The Will To Live
With the many miracles of modern medicine, the situation increasingly arises where people are incapacitated for extended period of times but doctors continue to work and are hopeful that the person will recover. If one cannot recover, there often can be a lengthy period during which a person is still alive but has lost the capacity to make decisions. Examples of these situations are deteriorating mental capacity, comas, and brain injuries.
Regardless of the scenario, the most complete estate plan includes arrangements to deal with incapacity should that occur. A person must take into consideration many similar things as when they are drafting their will, but need to consider (and hope for) the possibility that they will regain capacity. This includes the personal wishes regarding health care and extraordinary measures.Health Care
Most of us have seen a TV episode or a movie that includes the topic of incapacitation and health care -- the infamous question of whether to pull the plug. Modern medicine discovers ways every day to fight death, cure disease, and prolong life. With these advancements in technology and medicine come huge financial and ethical dilemmas. Is it right to keep someone on life support when seemingly all hope is lost? Will the miracle occur and someone wake up from the coma? Could the breakthrough happen tomorrow that can cure the terminal cancer? When people and families face death head on, these often are their questions and thoughts. If a person has done a thorough estate plan, then there should be something in place to clearly show his or her wishes with respect to health care, particularly with regard to deciding before a medical disaster to “pull the plug” and end life.
A Living Will is a document used to state an individual’s health care wishes. This document directs family and doctors how to proceed regarding extraordinary treatment and especially what is to be done when there is no reasonable expectation of recovery. Living wills are heavily regulated by state statutes so an attorney in putting them together has to be extra careful to be sure to adhere to the laws. In Maryland, living wills are part of what is called an Advance Directive. If you don’t put your wishes on paper, then making decisions on these matters becomes the responsibility of random family members, doctors, or even judges, all of whom may not know what you want. In Maryland, you create two documents. One describes the person you entrust with decisions in a durable power of attorney for health care. The second is a living will, which breaks down all the medical treatment you want in specific situations. Together, they make up your advance [medical] directive.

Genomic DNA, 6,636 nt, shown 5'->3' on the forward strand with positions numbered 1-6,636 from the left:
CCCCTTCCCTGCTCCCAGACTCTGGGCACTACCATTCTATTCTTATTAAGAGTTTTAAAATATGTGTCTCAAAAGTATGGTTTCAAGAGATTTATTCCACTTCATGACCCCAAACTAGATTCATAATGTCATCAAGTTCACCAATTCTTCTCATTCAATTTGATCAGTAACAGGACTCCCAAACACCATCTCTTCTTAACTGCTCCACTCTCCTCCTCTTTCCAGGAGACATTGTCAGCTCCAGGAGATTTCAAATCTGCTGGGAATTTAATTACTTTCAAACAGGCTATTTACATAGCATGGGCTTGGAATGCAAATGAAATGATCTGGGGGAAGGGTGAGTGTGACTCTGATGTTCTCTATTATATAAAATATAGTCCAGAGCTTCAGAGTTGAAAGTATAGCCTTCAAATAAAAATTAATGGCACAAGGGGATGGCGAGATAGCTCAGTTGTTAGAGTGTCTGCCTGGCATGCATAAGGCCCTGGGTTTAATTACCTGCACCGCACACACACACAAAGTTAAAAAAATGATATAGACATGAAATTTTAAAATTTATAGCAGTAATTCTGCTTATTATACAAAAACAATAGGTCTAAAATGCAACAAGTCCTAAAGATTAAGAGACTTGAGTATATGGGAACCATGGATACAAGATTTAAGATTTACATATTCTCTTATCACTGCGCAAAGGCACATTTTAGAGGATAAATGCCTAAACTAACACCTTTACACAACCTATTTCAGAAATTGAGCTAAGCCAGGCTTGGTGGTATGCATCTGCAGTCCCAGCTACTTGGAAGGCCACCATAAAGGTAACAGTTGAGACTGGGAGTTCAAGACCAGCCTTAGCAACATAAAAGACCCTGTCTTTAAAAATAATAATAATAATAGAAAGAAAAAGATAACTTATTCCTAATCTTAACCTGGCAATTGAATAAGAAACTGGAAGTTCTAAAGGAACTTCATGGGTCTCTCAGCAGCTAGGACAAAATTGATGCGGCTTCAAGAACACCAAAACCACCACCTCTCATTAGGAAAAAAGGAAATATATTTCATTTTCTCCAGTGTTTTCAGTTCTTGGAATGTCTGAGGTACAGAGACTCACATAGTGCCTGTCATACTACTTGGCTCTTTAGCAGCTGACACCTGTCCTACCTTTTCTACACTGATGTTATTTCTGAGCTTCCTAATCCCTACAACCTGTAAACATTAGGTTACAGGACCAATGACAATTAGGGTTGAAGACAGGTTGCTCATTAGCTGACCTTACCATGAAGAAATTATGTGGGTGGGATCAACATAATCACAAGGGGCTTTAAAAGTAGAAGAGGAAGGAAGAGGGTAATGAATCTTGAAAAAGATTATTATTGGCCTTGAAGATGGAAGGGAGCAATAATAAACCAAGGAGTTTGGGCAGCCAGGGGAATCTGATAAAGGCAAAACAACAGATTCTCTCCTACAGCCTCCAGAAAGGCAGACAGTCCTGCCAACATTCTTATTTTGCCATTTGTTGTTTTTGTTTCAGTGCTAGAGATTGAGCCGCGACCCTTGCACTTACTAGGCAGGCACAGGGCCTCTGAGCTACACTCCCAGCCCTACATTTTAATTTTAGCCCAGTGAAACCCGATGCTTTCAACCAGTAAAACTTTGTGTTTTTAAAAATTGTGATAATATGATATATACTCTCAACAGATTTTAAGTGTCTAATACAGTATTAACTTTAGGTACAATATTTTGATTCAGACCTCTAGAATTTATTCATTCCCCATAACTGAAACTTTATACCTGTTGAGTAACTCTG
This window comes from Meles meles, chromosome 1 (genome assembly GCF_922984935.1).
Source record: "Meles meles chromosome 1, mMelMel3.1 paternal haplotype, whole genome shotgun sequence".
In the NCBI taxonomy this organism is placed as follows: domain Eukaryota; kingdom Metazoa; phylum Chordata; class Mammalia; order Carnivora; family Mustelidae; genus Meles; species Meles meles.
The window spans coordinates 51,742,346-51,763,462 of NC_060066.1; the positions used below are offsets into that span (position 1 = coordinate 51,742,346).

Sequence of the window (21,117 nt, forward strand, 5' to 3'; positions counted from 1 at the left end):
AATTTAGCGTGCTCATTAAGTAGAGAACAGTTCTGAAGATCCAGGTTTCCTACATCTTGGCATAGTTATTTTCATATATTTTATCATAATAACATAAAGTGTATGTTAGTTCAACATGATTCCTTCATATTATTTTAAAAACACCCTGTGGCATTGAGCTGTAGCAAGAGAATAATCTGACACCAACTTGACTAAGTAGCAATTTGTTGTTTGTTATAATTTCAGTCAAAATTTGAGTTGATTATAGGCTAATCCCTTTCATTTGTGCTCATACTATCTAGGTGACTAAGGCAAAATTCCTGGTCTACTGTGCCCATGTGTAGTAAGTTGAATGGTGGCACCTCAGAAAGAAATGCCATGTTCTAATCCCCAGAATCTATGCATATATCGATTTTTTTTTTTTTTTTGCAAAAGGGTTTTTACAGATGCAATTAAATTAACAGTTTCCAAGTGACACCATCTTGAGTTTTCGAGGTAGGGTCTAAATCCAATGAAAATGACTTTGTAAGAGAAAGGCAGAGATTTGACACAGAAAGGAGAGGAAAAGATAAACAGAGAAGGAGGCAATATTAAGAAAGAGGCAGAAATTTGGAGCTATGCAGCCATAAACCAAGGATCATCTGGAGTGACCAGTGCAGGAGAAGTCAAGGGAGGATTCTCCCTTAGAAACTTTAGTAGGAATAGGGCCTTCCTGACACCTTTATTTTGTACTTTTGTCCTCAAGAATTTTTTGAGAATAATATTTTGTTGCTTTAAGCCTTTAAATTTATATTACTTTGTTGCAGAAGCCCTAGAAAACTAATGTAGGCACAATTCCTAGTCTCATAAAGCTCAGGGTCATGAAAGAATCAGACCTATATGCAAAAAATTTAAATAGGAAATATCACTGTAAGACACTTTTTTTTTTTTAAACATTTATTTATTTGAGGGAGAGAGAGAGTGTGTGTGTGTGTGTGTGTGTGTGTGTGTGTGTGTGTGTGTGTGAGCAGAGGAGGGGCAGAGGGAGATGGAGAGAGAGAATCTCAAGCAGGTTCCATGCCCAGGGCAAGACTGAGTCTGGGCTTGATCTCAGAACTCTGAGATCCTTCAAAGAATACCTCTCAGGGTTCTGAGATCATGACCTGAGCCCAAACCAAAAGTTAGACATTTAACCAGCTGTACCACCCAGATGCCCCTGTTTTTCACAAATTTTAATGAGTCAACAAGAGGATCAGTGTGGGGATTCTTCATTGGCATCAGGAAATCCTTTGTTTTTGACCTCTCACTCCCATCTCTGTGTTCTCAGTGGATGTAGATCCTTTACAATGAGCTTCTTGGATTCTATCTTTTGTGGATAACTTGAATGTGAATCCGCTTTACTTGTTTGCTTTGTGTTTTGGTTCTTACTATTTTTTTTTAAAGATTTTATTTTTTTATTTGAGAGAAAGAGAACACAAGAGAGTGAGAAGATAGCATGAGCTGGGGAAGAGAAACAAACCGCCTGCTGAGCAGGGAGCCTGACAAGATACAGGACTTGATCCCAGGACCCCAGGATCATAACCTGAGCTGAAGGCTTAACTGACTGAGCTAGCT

The trouble with the living will is in predicting every scenario. Questions will often arise for those treatments or situations that do not fit perfectly into what was included and described in the living will. The durable power of attorney for health care decisions solves the difficulties faced with the living will. It allows you to solve those family arguments about who gets to make the call. A person selects the agent to represent themselves when they become incapacitated. This could be cause for concern when you have to chose between family members but it is important that you focus on selecting someone you trust and who you know will respect what you have told them. This person can take all the information you give them and use it to make the best possible decisions in those situations which are not specifically stated in the living will.
Planning for health care matters when you are living is just as important as planning for what happens to your estate after death. It is important when drafting these documents that you are honest with yourself and with your attorney. You also should put great thought into who you want to act as your “agent”, the person who will be making decisions for you. You should truly trust the person to understand your wishes and to act accordingly. It is hard for some people to let go of loved ones, and while modern medicine continues to advance, you want to make sure your agent respects your wishes regarding “being alive” versus “living” as they often have two different meanings in these situations.
Fred Antenberg is a Maryland attorney who can help plan for your estate in life and death. CONTACT him to discuss your plans during a FREE Consultation at 410-730-4404.